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Dr Nathan Kerr at the glaucoma community information forum   Photo: CERA


By Helen Carter


A new, minimally invasive procedure for refractory glaucoma has arrived in Australia.

The XEN Gel Stent is a tiny 6 mm collagen-derived gelatin tube, only slightly thicker than a human hair, which is inserted in a minimally invasive procedure via a corneal incision.

Ophthalmologist and glaucoma surgeon Dr Nathan Kerr from the Centre for Eye Research Australia (CERA) is one of the first Australian surgeons to perform the XEN procedure.

He said the gel stent was implanted in a 15-minute day surgery procedure under local anaesthetic.

‘The XEN Gel Stent is designed to safely lower eye pressure to treat glaucoma and is less invasive than traditional surgical treatments allowing for a quicker recovery,’ Dr Kerr said. ‘It is so small that most people will not see or feel it. And unlike eye drops, the XEN works continuously to lower the pressure inside the eye.’ 

The stent creates a new drainage channel to the subconjunctival space, thereby lowering the pressure inside the eye.

‘The XEN can be performed alone or in combination with cataract surgery for refractory open angle glaucoma unresponsive to maximum tolerated medical therapy, including in eyes where prior glaucoma surgery has failed.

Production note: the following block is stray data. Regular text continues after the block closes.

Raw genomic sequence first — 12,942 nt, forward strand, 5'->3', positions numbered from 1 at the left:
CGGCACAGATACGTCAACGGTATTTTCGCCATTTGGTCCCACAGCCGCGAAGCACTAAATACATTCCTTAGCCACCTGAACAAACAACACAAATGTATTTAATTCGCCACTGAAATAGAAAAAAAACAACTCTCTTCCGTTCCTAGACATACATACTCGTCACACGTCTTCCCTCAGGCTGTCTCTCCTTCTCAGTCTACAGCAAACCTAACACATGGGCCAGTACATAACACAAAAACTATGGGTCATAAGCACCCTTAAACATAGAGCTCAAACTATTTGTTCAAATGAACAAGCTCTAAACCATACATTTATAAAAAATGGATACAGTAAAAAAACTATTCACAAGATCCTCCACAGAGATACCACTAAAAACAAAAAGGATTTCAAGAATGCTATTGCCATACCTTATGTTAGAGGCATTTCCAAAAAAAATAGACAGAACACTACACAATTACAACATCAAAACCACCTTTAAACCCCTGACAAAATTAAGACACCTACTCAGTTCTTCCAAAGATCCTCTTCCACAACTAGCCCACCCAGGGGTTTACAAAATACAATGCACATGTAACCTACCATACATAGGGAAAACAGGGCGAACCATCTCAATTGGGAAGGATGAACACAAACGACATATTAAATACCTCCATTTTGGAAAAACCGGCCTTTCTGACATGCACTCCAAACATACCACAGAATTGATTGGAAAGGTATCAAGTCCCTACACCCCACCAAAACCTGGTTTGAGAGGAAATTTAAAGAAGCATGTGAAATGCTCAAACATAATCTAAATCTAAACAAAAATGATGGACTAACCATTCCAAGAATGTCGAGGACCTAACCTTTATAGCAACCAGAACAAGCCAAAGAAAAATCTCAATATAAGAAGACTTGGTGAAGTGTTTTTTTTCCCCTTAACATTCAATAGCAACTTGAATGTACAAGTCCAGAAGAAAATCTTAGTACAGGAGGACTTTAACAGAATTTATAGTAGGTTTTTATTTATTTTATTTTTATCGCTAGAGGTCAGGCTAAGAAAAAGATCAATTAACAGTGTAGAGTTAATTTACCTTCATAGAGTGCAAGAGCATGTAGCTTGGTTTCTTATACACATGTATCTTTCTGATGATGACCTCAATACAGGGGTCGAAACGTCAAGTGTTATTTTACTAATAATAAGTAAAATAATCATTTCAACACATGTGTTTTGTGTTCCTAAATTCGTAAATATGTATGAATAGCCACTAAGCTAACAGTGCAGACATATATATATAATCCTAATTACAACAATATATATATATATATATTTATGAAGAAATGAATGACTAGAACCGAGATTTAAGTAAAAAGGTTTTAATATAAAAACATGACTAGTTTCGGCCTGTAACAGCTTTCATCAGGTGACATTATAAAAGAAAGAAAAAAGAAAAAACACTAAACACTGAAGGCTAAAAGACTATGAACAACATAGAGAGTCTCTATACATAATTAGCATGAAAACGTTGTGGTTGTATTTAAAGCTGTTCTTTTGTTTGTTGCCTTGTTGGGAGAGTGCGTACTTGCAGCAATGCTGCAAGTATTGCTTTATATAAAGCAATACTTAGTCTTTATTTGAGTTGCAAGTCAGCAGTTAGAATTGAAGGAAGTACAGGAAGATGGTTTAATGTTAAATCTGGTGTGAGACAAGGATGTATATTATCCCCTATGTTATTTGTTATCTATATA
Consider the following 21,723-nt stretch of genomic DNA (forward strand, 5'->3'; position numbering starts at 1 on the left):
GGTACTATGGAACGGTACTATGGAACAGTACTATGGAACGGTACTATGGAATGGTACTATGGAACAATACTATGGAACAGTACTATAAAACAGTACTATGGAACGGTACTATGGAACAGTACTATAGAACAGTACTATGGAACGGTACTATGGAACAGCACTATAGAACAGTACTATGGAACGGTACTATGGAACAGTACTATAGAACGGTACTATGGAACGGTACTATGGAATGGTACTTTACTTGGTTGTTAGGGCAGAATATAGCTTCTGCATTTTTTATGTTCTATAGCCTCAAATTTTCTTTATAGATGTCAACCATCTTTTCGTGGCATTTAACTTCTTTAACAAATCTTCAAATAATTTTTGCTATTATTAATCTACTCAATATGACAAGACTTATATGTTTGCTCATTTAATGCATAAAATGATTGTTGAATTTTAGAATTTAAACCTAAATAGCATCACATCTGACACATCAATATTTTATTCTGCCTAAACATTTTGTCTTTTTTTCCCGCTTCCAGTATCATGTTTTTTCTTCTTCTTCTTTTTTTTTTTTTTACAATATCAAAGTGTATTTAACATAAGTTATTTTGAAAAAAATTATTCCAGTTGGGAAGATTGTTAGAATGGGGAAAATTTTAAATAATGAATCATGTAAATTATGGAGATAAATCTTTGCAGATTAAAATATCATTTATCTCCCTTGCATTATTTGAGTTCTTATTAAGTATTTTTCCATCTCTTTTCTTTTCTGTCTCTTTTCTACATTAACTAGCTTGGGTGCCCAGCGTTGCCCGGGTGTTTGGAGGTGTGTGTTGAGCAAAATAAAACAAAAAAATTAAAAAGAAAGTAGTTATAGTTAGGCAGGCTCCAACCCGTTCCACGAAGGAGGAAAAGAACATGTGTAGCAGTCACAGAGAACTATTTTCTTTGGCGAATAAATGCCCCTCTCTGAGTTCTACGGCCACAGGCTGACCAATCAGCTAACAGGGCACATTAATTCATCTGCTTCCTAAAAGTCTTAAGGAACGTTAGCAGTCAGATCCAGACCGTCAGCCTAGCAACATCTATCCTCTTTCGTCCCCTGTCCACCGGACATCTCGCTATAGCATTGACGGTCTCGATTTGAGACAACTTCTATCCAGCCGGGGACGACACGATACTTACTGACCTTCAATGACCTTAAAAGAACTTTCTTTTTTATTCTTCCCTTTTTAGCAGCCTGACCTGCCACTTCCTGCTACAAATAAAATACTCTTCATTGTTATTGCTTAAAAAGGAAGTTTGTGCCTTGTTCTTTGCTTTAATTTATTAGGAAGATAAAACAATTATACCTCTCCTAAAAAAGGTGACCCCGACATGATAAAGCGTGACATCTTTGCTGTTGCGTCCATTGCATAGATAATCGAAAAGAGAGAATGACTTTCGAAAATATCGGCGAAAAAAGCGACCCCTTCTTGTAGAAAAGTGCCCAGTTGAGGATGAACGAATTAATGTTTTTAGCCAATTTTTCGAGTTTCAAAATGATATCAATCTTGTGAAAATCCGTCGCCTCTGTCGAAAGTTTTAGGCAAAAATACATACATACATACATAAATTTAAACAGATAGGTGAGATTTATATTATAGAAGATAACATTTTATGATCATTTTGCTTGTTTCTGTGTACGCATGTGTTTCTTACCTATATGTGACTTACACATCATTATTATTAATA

‘The XEN was invented by Australian ophthalmologist Professor Bill Morgan, has undergone clinical trials worldwide and is now entering clinical practice,’ Dr Kerr told a recent glaucoma community information forum.

‘Unlike conventional glaucoma surgery, there is no cutting or suturing of the conjunctiva and sclera, resulting in less trauma, a better safety profile and potentially less intense post-operative follow-up.

‘We are bringing the XEN to CERA to investigate its potential advantages over conventional glaucoma surgery,’ he said.

Dr Kerr has just returned from Moorfields Eye Hospital, London, where he trained in the latest advances in minimally invasive glaucoma surgery, and was one of the first Australian surgeons to be certified to perform the XEN procedure.

‘Rapid advances in technology mean we can now offer patients a range of options to safely lower their eye pressure. Our focus is on not only saving sight but improving quality of life. The future for patients with glaucoma is very bright,’ Dr Kerr said.

For information about the XEN contact CERA or visit the XEN Gel Stent website.


Xen - Online

The Xen implant compared to the standard implant

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